The Jefferson Sales Tax District was formed in 1984 to provide a financing vehicle for wastewater improvements in the parish, and voters in 1998 expanded the authority of the district to include road projects. Proceeds from past bond offerings were used for roadway and sewer system improvements in the parish. The district was created and is governed by the parish's council and the district is audited as a fund within the parish's financial statements.
GROWTH IN PLEDGED REVENUES AND DEBT SERVICE COVERAGE
Pledged sales tax revenues have been showing recovery from recession related declines and the natural waning of retail activity following Hurricane Katrina recovery efforts in 2006 -2008. Pledged revenues have grown 3.2% on average since the low mark of 2009, with growth of 6.1% in 2013 to $47.8 million. As revenues have strengthened coverage on the bonds has improved. Pledged 2013 revenues cover MADS of $36.5 million 1.31x, up from 1.24x based on 2012 pledged revenues.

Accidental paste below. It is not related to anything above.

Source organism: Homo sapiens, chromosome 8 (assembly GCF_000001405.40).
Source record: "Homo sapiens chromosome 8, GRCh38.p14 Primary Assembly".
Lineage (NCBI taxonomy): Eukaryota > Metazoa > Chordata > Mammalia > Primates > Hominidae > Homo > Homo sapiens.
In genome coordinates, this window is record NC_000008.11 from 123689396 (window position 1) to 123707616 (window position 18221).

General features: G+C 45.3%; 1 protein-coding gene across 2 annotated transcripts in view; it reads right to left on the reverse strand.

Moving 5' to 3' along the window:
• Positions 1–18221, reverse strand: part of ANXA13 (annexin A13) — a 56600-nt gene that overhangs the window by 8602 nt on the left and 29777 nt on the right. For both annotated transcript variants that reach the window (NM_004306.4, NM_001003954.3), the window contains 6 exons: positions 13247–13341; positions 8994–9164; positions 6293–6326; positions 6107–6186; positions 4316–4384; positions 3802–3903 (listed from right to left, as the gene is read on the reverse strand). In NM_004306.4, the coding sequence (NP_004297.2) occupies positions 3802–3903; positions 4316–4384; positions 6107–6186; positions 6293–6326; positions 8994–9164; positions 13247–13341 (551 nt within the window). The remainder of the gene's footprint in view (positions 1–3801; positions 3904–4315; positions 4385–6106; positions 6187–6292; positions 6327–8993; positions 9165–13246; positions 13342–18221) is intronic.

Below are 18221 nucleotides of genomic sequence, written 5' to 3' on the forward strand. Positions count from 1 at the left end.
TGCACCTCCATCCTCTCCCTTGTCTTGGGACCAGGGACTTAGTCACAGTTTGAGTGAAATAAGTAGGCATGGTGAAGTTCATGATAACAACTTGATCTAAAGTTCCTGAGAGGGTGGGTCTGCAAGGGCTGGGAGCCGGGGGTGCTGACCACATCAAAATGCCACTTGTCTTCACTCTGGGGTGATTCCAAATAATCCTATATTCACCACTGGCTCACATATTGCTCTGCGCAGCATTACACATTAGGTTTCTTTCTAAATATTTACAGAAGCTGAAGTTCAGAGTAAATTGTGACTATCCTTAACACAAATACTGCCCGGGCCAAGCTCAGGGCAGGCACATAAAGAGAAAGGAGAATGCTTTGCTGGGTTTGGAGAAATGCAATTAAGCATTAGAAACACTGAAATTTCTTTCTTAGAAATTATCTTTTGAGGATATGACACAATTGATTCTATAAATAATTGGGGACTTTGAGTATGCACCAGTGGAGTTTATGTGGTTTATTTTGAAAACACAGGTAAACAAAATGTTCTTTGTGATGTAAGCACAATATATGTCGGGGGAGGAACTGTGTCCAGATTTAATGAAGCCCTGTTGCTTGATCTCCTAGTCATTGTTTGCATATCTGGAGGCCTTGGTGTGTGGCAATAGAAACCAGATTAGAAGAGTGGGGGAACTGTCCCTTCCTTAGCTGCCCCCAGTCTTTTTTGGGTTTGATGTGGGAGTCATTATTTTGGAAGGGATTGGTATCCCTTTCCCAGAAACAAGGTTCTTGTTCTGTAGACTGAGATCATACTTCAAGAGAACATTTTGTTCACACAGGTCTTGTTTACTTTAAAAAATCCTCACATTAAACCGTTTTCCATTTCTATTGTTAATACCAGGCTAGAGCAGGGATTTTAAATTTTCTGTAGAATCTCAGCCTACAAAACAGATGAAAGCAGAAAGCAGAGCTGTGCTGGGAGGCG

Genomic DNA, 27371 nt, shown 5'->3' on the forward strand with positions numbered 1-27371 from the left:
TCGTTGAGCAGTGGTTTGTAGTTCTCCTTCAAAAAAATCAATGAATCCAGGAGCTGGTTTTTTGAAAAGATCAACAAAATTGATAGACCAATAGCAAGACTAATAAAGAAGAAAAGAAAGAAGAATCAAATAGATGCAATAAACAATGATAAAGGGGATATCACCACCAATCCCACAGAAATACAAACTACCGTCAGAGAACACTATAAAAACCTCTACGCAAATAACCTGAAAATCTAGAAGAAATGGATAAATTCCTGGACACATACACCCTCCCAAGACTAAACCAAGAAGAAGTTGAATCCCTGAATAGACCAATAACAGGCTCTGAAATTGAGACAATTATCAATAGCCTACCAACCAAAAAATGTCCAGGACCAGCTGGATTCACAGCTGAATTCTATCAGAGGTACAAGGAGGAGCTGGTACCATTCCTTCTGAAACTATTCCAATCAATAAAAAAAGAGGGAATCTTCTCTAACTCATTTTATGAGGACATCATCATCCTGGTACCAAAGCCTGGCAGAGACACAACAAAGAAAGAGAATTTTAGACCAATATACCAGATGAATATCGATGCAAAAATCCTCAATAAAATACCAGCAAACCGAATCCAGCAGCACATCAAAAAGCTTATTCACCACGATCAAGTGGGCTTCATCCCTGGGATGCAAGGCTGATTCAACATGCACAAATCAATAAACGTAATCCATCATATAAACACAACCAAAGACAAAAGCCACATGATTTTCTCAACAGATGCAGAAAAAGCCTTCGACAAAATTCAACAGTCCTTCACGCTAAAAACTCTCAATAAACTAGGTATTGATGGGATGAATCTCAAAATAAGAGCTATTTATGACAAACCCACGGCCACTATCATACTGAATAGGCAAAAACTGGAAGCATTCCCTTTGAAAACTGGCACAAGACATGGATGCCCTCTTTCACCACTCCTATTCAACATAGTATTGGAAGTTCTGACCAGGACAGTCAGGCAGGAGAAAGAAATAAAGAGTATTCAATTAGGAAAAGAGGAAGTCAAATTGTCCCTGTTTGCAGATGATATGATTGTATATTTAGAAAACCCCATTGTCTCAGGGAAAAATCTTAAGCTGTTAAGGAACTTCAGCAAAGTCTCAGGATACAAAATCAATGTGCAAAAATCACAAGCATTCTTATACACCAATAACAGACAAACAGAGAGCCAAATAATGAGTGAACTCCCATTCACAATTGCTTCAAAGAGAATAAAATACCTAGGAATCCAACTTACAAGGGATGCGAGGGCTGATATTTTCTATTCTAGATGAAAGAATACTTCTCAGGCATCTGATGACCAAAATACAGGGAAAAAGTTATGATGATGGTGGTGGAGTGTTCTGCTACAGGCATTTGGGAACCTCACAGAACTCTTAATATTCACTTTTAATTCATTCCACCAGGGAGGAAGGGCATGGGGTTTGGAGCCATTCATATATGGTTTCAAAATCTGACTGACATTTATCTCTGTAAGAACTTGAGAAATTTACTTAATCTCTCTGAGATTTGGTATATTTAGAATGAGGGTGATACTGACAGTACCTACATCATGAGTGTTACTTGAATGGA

Year-to-date pledged sales taxes (through May 2014) are showing a decline of 2.6% against the same period a year prior. Despite this, management projects flat to modest 2014 growth reflecting typically stronger collections in the latter part of the year.
MINIMAL RISK TO FUTURE LEVERAGING
The sales tax authorization expires in 2022 precluding future debt issuance without a new authorization. All of the outstanding special tax debt matures in 2022. In addition, the bonds' additional bonds test requires the pledged sales tax revenues collected during 12 consecutive months out of the previous 18 months to equal at least 1.33x MADS.
The parish also has about $25 million of surplus sales tax receipts in a special sales tax reserve fund that, while not pledged, can be drawn on to cover debt service in the event pledged revenues are insufficient. Funds can only be used for capital and debt service, reducing but not eliminating the likelihood that they will be expended for purposes other than debt repayment.